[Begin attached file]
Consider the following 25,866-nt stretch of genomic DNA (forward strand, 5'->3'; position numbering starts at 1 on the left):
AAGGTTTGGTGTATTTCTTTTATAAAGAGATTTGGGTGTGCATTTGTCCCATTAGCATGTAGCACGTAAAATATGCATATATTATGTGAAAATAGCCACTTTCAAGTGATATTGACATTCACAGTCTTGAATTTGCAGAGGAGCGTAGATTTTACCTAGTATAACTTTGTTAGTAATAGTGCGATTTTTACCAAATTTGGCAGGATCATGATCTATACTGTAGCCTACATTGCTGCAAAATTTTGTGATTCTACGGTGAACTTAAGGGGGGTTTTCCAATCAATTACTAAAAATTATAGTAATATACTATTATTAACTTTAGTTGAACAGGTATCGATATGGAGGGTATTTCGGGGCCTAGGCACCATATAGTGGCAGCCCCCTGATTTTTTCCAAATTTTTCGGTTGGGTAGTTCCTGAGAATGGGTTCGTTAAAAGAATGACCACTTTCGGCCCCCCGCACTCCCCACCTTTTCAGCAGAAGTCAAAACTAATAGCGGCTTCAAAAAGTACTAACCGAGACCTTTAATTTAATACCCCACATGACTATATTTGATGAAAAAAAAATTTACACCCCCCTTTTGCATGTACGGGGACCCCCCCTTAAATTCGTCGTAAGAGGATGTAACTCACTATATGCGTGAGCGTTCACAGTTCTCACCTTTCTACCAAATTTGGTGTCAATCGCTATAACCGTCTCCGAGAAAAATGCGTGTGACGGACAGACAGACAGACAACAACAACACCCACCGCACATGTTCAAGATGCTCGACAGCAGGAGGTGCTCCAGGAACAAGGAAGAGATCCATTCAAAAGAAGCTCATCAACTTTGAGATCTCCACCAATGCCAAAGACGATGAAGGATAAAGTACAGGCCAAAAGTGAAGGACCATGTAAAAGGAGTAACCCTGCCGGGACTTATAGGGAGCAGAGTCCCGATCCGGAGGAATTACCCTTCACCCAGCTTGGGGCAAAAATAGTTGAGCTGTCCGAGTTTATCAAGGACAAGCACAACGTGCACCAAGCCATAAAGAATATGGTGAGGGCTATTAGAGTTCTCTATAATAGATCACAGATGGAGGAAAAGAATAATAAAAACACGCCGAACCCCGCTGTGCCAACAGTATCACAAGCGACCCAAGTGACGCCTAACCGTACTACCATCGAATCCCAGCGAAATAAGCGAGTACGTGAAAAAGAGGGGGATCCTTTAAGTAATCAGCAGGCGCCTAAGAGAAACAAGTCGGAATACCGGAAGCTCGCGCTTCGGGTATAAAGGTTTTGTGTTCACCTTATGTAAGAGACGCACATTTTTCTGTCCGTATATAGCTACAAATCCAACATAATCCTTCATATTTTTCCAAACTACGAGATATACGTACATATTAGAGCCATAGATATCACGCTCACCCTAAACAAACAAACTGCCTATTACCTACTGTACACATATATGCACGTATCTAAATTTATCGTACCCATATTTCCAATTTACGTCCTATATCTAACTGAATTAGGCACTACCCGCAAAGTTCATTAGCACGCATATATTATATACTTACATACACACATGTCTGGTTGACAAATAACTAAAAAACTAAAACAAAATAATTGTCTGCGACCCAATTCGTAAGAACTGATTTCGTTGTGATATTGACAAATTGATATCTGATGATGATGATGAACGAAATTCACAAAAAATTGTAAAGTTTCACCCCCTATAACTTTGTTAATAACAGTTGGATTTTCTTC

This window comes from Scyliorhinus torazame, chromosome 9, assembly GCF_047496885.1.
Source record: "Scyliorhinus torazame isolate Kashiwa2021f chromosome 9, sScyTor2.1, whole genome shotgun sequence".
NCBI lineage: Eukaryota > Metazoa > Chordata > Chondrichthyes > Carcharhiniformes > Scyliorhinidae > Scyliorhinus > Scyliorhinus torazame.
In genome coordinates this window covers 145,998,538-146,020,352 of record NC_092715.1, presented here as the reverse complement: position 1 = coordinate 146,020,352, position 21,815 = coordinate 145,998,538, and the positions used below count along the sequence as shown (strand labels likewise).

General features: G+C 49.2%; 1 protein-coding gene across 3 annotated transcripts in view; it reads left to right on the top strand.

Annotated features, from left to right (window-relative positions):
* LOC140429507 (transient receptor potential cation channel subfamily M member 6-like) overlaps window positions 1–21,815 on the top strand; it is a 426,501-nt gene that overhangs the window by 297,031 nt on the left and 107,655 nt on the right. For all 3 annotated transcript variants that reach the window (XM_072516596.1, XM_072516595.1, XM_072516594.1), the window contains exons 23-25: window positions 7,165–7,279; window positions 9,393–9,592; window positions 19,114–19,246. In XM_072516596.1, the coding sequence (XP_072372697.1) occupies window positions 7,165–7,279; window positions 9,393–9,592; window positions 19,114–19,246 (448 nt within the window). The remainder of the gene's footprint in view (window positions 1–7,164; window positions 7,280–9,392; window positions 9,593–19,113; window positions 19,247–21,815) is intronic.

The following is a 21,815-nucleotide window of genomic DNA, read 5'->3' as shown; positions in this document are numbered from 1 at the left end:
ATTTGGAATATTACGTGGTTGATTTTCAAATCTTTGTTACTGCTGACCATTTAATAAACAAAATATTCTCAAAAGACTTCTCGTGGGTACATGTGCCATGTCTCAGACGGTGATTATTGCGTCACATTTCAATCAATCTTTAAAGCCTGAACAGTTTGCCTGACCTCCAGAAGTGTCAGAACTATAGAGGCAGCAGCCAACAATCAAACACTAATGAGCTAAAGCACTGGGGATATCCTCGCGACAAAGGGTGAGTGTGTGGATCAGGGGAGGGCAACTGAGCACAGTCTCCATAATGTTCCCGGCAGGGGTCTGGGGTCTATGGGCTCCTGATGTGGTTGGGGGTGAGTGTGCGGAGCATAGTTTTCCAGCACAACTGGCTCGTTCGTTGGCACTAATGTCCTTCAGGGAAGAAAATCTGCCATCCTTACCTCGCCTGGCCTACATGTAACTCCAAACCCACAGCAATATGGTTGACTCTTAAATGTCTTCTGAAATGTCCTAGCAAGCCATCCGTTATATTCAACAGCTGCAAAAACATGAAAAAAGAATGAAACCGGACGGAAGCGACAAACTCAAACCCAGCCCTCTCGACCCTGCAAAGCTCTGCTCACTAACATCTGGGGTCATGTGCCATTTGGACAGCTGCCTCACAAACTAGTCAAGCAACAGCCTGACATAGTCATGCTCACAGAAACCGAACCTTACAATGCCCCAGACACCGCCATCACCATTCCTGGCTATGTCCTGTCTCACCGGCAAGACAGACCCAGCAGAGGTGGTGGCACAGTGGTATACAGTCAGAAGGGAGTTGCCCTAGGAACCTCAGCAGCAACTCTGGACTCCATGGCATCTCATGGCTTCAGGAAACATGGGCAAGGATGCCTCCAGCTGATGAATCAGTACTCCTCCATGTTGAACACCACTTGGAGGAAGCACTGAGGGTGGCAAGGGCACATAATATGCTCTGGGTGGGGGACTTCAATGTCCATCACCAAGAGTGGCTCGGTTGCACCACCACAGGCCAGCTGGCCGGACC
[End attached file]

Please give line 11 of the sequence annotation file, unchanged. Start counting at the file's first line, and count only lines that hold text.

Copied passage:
ATTTGGAATATTACGTGGTTGATTTTCAAATCTTTGTTACTGCTGACCATTTAATAAACAAAATATTCTCAAAAGACTTCTCGTGGGTACATGTGCCATGTCTCAGACGGTGATTATTGCGTCACATTTCAATCAATCTTTAAAGCCTGAACAGTTTGCCTGACCTCCAGAAGTGTCAGAACTATAGAGGCAGCAGCCAACAATCAAACACTAATGAGCTAAAGCACTGGGGATATCCTCGCGACAAAGGGTGAGTGTGTGGATCAGGGGAGGGCAACTGAGCACAGTCTCCATAATGTTCCCGGCAGGGGTCTGGGGTCTATGGGCTCCTGATGTGGTTGGGGGTGAGTGTGCGGAGCATAGTTTTCCAGCACAACTGGCTCGTTCGTTGGCACTAATGTCCTTCAGGGAAGAAAATCTGCCATCCTTACCTCGCCTGGCCTACATGTAACTCCAAACCCACAGCAATATGGTTGACTCTTAAATGTCTTCTGAAATGTCCTAGCAAGCCATCCGTTATATTCAACAGCTGCAAAAACATGAAAAAAGAATGAAACCGGACGGAAGCGACAAACTCAAACCCAGCCCTCTCGACCCTGCAAAGCTCTGCTCACTAACATCTGGGGTCATGTGCCATTTGGACAGCTGCCTCACAAACTAGTCAAGCAACAGCCTGACATAGTCATGCTCACAGAAACCGAACCTTACAATGCCCCAGACACCGCCATCACCATTCCTGGCTATGTCCTGTCTCACCGGCAAGACAGACCCAGCAGAGGTGGTGGCACAGTGGTATACAGTCAGAAGGGAGTTGCCCTAGGAACCTCAGCAGCAACTCTGGACTCCATGGCATCTCATGGCTTCAGGAAACATGGGCAAGGATGCCTCCAGCTGATGAATCAGTACTCCTCCATGTTGAACACCACTTGGAGGAAGCACTGAGGGTGGCAAGGGCACATAATATGCTCTGGGTGGGGGACTTCAATGTCCATCACCAAGAGTGGCTCGGTTGCACCACCACAGGCCAGCTGGCCGGACC